Nick Park won another Oscar for this superb Claymation film – by 1993 his mastery of the style was renowned. The Wrong Trousers follows Wallace and Gromit through another adventure, with a  devious penguin taking advantage of Wallace’s inventive spree.

                                                            30. Bunny

                                                            Bunny

                                                              Blue Sky Studio’s Oscar winner from 1998, Bunny follows an evening in the life of the eponymous female rabbit. She is bothered by a persistent moth in her home, which leads the way to a fantastical experience.

                                                              31. Story Time

                                                              Monty Python

                                                                Terry Gilliam transformed the surreal Monty Python’s Flying Circus into a show of utter madness. His unusual use of cutout animation was unique at the time (the late 1960s), and paved the way towards his career as a director. Story Time itself begins around the life of Don the Cockroach, but quickly spirals into mayhem.

                                                                32. Mr. Hublot

                                                                Advertising

                                                                Mr. Hublot

                                                                  Contemporary animation with the 2014 Oscar winner by Laurent Witz and Alexandre Espigares. The story is set around the eponymous protagonist, who appears to suffer from OCD. His daily routine is shattered by the arrival of a new pet.

                                                                  33. Paperman

                                                                  Paperman

                                                                    This was Disney’s first Best Animated Short Oscar (which it won in 2013) since 1970. This beautifully looking tale blends traditional animation with modern technology. It tells the story of George, an accountant, whose paper plane making habits are an attempt to woo the woman of his dreams.

                                                                    34. Strange Invaders

                                                                    Strange Invaders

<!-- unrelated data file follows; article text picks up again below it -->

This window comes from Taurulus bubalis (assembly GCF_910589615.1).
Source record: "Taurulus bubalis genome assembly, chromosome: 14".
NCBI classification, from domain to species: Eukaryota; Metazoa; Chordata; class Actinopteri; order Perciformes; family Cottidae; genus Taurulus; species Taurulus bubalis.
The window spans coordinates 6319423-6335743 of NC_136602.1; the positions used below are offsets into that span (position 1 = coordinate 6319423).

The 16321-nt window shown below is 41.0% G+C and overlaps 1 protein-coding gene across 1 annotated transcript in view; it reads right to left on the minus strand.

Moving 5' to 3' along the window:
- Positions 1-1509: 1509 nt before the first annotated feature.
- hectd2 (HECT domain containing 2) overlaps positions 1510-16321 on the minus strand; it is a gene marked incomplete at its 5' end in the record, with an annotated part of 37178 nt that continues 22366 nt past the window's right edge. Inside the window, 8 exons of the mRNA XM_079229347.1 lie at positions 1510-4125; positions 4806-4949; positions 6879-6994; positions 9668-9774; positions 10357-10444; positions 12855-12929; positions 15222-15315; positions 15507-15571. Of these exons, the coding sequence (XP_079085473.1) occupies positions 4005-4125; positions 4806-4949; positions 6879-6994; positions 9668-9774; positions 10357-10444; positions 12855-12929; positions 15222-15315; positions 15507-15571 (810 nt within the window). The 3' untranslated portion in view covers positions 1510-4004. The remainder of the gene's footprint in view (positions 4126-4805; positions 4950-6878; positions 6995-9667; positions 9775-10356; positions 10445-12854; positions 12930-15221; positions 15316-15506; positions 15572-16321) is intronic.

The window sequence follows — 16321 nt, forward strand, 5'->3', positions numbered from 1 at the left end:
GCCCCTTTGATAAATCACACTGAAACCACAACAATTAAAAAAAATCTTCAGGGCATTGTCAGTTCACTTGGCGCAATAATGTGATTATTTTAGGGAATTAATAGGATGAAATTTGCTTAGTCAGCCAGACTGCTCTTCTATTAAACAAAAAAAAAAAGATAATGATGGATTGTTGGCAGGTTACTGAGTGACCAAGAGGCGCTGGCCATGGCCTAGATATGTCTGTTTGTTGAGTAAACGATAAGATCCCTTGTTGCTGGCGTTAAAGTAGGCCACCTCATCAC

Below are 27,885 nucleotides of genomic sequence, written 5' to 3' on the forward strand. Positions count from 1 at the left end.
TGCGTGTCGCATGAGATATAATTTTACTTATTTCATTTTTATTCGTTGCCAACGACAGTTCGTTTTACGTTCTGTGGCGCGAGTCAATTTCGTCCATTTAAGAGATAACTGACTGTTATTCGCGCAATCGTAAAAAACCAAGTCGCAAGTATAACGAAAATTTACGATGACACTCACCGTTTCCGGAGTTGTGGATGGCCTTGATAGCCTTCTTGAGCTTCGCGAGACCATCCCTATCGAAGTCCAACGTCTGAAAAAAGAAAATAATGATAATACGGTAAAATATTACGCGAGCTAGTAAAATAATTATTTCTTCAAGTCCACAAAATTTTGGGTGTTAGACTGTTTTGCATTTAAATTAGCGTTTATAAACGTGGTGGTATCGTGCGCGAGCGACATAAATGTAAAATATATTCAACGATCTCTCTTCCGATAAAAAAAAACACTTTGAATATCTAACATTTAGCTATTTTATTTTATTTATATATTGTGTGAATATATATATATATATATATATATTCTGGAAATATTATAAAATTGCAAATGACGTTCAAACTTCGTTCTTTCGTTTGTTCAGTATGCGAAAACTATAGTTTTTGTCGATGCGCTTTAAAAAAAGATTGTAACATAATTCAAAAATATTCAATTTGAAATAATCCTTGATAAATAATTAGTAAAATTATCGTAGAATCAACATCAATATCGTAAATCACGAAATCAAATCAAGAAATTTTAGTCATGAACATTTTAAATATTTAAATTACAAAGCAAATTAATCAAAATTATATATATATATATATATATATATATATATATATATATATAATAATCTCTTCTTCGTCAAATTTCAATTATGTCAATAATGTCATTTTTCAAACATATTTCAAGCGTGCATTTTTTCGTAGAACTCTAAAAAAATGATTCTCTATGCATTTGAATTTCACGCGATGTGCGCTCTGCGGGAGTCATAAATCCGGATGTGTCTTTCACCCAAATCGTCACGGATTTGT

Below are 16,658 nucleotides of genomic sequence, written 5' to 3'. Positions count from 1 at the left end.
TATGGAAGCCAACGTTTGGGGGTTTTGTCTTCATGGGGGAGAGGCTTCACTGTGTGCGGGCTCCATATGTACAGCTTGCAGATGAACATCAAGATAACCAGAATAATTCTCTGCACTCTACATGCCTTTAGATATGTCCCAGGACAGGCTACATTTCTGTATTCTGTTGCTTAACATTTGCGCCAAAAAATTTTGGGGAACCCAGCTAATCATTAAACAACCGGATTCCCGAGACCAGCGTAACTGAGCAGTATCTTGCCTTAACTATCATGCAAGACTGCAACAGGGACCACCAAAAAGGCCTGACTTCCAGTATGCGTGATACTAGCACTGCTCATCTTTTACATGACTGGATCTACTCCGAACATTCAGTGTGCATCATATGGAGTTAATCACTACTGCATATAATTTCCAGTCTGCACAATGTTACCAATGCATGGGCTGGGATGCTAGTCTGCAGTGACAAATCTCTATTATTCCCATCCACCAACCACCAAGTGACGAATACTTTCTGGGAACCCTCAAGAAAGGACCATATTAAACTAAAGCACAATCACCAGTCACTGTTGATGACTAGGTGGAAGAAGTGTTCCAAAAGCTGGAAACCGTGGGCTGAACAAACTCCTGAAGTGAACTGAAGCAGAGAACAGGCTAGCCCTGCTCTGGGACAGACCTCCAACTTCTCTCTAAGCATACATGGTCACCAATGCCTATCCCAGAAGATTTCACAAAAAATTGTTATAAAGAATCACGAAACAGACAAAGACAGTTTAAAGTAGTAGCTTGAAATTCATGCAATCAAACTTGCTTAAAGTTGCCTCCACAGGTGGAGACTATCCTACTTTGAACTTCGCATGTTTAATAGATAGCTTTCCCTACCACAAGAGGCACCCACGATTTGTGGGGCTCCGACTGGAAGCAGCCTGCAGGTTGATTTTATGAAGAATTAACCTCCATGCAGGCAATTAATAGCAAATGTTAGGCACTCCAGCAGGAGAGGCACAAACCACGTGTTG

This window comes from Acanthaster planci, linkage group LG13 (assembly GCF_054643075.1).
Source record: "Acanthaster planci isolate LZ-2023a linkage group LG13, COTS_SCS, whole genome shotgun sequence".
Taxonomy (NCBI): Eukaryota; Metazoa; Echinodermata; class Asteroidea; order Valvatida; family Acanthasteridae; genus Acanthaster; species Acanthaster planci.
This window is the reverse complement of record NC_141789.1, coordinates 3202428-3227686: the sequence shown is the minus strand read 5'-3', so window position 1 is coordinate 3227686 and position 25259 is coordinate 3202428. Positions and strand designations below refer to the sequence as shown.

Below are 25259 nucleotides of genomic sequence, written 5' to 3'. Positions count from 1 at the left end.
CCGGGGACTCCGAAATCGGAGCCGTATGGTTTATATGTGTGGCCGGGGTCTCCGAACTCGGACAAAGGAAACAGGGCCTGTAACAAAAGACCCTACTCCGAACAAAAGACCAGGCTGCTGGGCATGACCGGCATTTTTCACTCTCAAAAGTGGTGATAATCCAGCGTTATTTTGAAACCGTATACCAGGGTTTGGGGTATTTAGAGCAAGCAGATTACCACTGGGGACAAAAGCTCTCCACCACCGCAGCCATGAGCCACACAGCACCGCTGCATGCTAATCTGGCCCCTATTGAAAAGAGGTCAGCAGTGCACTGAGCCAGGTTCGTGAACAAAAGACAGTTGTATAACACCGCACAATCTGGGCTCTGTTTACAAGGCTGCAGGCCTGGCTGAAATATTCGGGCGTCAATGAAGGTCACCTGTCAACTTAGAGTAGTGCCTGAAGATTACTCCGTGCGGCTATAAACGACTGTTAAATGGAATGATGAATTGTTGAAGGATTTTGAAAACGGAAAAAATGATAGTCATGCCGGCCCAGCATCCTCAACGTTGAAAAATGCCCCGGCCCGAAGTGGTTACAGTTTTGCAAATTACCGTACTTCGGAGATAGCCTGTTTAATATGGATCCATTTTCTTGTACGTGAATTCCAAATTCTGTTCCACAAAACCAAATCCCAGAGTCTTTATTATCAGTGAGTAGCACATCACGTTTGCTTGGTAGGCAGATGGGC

Cordell Barker’s loveably bizarre 2002 animation about a quiet couple whose lives are turned upside down by the sudden arrival of a child.

                                                                      35. Boundin’

                                                                      Boundin'

                                                                        More animated excellence from Pixar, who were Oscar nominated again for this effort. From 2003, this time we follow the life of a sheep who is coveted amongst his peers for his excellent dancing skills.

                                                                        36. Das Rad

                                                                        Das Rad

                                                                          Stop motion from Germany’s Chris Stenner, Arvid Uibel and Heidi Wittlinger. Oscar nominated in 2002, this inventive short tracks a hillside and a couple of sentient rocks from ancient times to the future.

                                                                          37. Ryan

                                                                          Ryan

                                                                            Chris Landerth’s tribute to Ryan Larkin (an influential Canadian animator). Released in 2004, it won some 60 awards (including an Oscar) for its unique style and emotional depth. Although it appears to use modern live action footage, rotoscoping, or motional capture, none of these techniques were used. It is entirely hand drawn.

                                                                            38. One Man Band

                                                                            One Man Band

                                                                              Pixar again prove their short animation expertise with a jaunty Oscar nominated film. Unusually, One Man Band is completely free of dialogue; it follows the exploits of two competing musicians fighting for a customer’s money.

                                                                              39. The Danish Poet

                                                                              The Danish Poet